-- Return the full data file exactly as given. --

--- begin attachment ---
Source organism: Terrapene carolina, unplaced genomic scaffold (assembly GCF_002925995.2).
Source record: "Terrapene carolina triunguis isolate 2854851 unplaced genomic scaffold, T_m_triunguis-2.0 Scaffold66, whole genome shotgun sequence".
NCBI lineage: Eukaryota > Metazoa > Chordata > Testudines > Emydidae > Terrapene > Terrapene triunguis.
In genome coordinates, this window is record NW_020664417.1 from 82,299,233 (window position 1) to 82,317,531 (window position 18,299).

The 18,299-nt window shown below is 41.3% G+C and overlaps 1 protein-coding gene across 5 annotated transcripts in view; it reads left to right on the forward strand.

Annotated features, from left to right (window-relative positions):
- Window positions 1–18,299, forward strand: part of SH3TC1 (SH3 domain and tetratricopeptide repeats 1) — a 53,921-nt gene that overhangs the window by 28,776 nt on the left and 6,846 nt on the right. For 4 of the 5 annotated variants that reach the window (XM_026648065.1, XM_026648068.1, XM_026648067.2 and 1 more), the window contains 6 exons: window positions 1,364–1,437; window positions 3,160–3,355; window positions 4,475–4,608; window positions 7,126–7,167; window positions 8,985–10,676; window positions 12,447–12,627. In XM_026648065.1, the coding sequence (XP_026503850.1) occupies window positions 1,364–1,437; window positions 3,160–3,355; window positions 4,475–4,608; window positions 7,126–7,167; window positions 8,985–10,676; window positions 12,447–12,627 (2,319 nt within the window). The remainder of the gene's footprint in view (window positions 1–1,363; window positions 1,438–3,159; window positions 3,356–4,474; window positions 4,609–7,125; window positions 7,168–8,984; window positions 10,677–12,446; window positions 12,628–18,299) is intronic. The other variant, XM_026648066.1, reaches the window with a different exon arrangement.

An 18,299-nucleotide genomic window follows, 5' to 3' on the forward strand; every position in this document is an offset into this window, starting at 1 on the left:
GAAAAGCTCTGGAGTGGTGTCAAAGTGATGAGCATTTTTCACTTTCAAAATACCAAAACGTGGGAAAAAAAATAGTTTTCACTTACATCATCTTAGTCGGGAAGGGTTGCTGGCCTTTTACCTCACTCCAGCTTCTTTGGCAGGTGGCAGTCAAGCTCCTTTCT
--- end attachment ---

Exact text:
Source organism: Terrapene carolina, unplaced genomic scaffold (assembly GCF_002925995.2).
Source record: "Terrapene carolina triunguis isolate 2854851 unplaced genomic scaffold, T_m_triunguis-2.0 Scaffold66, whole genome shotgun sequence".
NCBI lineage: Eukaryota > Metazoa > Chordata > Testudines > Emydidae > Terrapene > Terrapene triunguis.
In genome coordinates, this window is record NW_020664417.1 from 82,299,233 (window position 1) to 82,317,531 (window position 18,299).

The 18,299-nt window shown below is 41.3% G+C and overlaps 1 protein-coding gene across 5 annotated transcripts in view; it reads left to right on the forward strand.

Annotated features, from left to right (window-relative positions):
- Window positions 1–18,299, forward strand: part of SH3TC1 (SH3 domain and tetratricopeptide repeats 1) — a 53,921-nt gene that overhangs the window by 28,776 nt on the left and 6,846 nt on the right. For 4 of the 5 annotated variants that reach the window (XM_026648065.1, XM_026648068.1, XM_026648067.2 and 1 more), the window contains 6 exons: window positions 1,364–1,437; window positions 3,160–3,355; window positions 4,475–4,608; window positions 7,126–7,167; window positions 8,985–10,676; window positions 12,447–12,627. In XM_026648065.1, the coding sequence (XP_026503850.1) occupies window positions 1,364–1,437; window positions 3,160–3,355; window positions 4,475–4,608; window positions 7,126–7,167; window positions 8,985–10,676; window positions 12,447–12,627 (2,319 nt within the window). The remainder of the gene's footprint in view (window positions 1–1,363; window positions 1,438–3,159; window positions 3,356–4,474; window positions 4,609–7,125; window positions 7,168–8,984; window positions 10,677–12,446; window positions 12,628–18,299) is intronic. The other variant, XM_026648066.1, reaches the window with a different exon arrangement.

An 18,299-nucleotide genomic window follows, 5' to 3' on the forward strand; every position in this document is an offset into this window, starting at 1 on the left:
GAAAAGCTCTGGAGTGGTGTCAAAGTGATGAGCATTTTTCACTTTCAAAATACCAAAACGTGGGAAAAAAAATAGTTTTCACTTACATCATCTTAGTCGGGAAGGGTTGCTGGCCTTTTACCTCACTCCAGCTTCTTTGGCAGGTGGCAGTCAAGCTCCTTTCT